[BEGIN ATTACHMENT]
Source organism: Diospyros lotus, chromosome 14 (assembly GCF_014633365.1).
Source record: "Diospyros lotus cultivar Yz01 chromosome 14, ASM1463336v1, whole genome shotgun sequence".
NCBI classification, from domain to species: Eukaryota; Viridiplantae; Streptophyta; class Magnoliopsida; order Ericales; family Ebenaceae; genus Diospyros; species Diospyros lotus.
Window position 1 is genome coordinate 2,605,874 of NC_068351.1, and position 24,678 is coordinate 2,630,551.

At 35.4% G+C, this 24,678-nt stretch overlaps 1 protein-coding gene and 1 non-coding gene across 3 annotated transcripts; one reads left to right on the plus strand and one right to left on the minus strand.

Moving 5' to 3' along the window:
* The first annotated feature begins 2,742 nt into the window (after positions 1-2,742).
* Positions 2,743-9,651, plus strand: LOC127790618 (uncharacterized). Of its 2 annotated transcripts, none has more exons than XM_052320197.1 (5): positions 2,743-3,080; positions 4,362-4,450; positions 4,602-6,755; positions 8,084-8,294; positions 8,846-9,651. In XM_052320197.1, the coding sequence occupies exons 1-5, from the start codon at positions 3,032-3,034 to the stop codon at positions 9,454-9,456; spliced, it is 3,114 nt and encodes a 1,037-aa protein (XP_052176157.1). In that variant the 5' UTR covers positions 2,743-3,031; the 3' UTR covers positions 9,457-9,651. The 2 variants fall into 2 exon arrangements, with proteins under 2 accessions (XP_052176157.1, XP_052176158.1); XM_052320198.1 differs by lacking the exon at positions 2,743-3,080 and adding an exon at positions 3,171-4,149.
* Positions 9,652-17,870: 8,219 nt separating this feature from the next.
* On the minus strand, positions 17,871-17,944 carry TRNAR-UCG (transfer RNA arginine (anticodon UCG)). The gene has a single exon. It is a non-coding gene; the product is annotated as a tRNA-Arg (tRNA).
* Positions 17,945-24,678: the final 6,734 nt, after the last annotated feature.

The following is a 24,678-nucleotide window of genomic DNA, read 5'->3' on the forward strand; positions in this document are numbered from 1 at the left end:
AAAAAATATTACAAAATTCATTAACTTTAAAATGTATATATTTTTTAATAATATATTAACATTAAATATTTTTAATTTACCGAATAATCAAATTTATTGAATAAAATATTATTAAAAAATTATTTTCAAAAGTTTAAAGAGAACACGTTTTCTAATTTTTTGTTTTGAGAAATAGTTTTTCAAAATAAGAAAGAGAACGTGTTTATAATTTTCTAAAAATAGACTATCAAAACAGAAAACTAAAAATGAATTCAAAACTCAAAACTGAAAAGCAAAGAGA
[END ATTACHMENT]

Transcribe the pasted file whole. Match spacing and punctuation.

Source organism: Diospyros lotus, chromosome 14 (assembly GCF_014633365.1).
Source record: "Diospyros lotus cultivar Yz01 chromosome 14, ASM1463336v1, whole genome shotgun sequence".
NCBI classification, from domain to species: Eukaryota; Viridiplantae; Streptophyta; class Magnoliopsida; order Ericales; family Ebenaceae; genus Diospyros; species Diospyros lotus.
Window position 1 is genome coordinate 2,605,874 of NC_068351.1, and position 24,678 is coordinate 2,630,551.

At 35.4% G+C, this 24,678-nt stretch overlaps 1 protein-coding gene and 1 non-coding gene across 3 annotated transcripts; one reads left to right on the plus strand and one right to left on the minus strand.

Moving 5' to 3' along the window:
* The first annotated feature begins 2,742 nt into the window (after positions 1-2,742).
* Positions 2,743-9,651, plus strand: LOC127790618 (uncharacterized). Of its 2 annotated transcripts, none has more exons than XM_052320197.1 (5): positions 2,743-3,080; positions 4,362-4,450; positions 4,602-6,755; positions 8,084-8,294; positions 8,846-9,651. In XM_052320197.1, the coding sequence occupies exons 1-5, from the start codon at positions 3,032-3,034 to the stop codon at positions 9,454-9,456; spliced, it is 3,114 nt and encodes a 1,037-aa protein (XP_052176157.1). In that variant the 5' UTR covers positions 2,743-3,031; the 3' UTR covers positions 9,457-9,651. The 2 variants fall into 2 exon arrangements, with proteins under 2 accessions (XP_052176157.1, XP_052176158.1); XM_052320198.1 differs by lacking the exon at positions 2,743-3,080 and adding an exon at positions 3,171-4,149.
* Positions 9,652-17,870: 8,219 nt separating this feature from the next.
* On the minus strand, positions 17,871-17,944 carry TRNAR-UCG (transfer RNA arginine (anticodon UCG)). The gene has a single exon. It is a non-coding gene; the product is annotated as a tRNA-Arg (tRNA).
* Positions 17,945-24,678: the final 6,734 nt, after the last annotated feature.

The following is a 24,678-nucleotide window of genomic DNA, read 5'->3' on the forward strand; positions in this document are numbered from 1 at the left end:
AAAAAATATTACAAAATTCATTAACTTTAAAATGTATATATTTTTTAATAATATATTAACATTAAATATTTTTAATTTACCGAATAATCAAATTTATTGAATAAAATATTATTAAAAAATTATTTTCAAAAGTTTAAAGAGAACACGTTTTCTAATTTTTTGTTTTGAGAAATAGTTTTTCAAAATAAGAAAGAGAACGTGTTTATAATTTTCTAAAAATAGACTATCAAAACAGAAAACTAAAAATGAATTCAAAACTCAAAACTGAAAAGCAAAGAGA